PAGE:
The Enslaved at Rackliffe House and Worcester County Maryland: A Local Story
The full story of Rackliffe House cannot be told without a historically accurate portrayal of all the people who lived here. Public and private records, as well as archaeological evidence, show the vital role that African Americans played. They were the economic engine that helped to create and sustain the wealth of 18th century estates like this one.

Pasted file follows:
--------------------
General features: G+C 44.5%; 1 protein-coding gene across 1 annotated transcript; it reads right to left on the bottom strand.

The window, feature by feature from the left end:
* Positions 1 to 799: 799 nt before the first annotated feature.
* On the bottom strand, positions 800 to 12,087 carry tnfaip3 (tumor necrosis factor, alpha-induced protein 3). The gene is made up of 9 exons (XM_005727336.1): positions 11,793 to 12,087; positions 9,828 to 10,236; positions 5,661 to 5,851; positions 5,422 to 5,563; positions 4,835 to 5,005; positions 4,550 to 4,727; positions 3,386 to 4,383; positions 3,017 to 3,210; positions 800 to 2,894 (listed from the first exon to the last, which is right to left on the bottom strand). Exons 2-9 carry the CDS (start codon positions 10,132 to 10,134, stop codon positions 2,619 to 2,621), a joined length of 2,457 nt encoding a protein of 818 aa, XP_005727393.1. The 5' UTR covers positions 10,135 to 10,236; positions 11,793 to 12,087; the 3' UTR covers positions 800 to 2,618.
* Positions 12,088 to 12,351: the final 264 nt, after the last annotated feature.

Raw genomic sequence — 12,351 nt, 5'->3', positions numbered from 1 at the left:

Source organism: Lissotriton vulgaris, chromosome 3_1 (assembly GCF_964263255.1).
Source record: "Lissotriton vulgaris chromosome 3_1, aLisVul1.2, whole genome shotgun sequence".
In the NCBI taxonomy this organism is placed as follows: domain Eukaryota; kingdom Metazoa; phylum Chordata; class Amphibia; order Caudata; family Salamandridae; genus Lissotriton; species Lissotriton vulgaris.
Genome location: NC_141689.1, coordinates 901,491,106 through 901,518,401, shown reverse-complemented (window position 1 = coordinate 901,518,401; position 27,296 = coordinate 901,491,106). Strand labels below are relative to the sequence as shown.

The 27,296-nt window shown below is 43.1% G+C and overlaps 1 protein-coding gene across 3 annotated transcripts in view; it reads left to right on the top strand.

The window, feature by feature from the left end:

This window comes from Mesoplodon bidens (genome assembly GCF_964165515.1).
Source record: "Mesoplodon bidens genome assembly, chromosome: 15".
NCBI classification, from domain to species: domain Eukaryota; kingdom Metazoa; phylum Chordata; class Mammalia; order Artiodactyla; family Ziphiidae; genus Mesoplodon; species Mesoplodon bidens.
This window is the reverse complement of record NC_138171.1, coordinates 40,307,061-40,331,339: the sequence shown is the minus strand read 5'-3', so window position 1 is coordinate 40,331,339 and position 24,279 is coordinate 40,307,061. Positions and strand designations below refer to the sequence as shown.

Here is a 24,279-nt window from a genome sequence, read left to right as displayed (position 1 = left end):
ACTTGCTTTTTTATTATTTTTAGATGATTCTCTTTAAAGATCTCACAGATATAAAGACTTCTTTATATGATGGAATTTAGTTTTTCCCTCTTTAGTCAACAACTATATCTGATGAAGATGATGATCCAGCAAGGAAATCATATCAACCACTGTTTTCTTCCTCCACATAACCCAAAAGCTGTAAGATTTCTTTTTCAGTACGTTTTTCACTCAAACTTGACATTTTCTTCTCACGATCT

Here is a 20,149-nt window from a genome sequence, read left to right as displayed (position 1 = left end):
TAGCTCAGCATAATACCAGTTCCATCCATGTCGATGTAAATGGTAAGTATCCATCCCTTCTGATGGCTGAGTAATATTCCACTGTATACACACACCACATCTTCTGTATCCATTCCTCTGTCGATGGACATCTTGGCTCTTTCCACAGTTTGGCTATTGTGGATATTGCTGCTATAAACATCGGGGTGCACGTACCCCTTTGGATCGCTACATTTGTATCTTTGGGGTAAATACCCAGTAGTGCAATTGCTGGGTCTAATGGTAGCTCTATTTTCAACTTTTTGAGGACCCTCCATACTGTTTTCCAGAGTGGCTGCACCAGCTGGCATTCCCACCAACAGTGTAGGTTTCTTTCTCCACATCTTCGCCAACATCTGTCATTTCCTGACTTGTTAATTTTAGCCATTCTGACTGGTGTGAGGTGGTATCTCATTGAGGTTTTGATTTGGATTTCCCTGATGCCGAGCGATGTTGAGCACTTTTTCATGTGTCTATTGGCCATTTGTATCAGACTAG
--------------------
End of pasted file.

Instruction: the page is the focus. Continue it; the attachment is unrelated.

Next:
Slavery was a permanent and hereditary condition. The enslaved were property with no legal rights. Still, they struggled to maintain family units, no matter the challenges.
This exhibition covers the time from the colonial period until about 1870. It also tells a local story, focusing on Rackliffe and neighboring estates in Worcester County. Many of the names encountered in this exhibition (Purnell, Jacobs, Ayres, Jones, Derrickson, Henry, and Fassitt, for instance) remain in the area, although the spelling of names varied over the years.